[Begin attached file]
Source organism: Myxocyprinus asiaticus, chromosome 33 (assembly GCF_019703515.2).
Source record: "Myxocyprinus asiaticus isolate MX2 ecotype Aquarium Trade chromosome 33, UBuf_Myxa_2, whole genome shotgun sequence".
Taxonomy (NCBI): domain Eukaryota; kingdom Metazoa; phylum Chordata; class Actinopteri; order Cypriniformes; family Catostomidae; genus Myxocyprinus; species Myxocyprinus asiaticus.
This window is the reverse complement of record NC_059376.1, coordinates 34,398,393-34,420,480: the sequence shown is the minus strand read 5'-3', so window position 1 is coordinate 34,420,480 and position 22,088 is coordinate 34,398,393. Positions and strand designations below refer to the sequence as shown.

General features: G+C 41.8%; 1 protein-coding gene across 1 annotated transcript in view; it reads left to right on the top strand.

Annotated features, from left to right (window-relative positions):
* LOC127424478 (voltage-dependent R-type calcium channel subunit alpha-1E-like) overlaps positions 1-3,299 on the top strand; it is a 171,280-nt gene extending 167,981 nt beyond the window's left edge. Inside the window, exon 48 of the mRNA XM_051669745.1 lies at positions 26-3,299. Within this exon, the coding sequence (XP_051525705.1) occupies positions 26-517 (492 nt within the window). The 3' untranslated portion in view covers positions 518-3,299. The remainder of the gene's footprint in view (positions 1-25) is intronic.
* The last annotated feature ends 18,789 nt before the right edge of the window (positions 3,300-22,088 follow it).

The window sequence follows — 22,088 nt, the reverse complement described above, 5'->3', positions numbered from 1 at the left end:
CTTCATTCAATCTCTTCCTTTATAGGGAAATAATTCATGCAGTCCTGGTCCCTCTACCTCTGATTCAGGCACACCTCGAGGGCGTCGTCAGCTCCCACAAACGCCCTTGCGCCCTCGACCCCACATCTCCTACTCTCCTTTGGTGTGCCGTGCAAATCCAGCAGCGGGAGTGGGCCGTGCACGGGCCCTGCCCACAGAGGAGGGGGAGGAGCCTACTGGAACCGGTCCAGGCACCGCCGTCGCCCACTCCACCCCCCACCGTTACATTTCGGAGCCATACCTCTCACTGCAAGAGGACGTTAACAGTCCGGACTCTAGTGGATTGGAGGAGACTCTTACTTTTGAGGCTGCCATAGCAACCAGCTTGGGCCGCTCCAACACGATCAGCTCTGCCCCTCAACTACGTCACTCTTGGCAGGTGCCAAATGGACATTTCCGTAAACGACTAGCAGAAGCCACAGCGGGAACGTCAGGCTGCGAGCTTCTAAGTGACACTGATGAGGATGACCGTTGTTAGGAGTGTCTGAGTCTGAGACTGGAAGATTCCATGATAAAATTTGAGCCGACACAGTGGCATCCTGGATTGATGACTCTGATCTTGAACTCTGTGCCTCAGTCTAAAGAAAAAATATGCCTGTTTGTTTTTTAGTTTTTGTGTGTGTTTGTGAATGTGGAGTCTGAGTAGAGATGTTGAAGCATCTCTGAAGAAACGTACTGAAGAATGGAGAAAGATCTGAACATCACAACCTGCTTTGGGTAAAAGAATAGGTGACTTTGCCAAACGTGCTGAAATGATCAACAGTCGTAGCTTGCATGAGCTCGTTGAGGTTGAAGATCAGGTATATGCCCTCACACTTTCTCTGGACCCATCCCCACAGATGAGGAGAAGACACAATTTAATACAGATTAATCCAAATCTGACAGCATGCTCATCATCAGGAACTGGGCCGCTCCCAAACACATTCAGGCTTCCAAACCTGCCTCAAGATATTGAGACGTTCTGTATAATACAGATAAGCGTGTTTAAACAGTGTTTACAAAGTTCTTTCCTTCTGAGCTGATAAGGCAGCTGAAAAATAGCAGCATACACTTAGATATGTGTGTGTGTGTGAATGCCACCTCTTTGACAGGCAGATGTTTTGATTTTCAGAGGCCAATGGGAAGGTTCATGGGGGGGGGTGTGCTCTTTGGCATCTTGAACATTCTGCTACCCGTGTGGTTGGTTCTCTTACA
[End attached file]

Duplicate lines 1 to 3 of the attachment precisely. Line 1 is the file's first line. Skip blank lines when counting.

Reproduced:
Source organism: Myxocyprinus asiaticus, chromosome 33 (assembly GCF_019703515.2).
Source record: "Myxocyprinus asiaticus isolate MX2 ecotype Aquarium Trade chromosome 33, UBuf_Myxa_2, whole genome shotgun sequence".
Taxonomy (NCBI): domain Eukaryota; kingdom Metazoa; phylum Chordata; class Actinopteri; order Cypriniformes; family Catostomidae; genus Myxocyprinus; species Myxocyprinus asiaticus.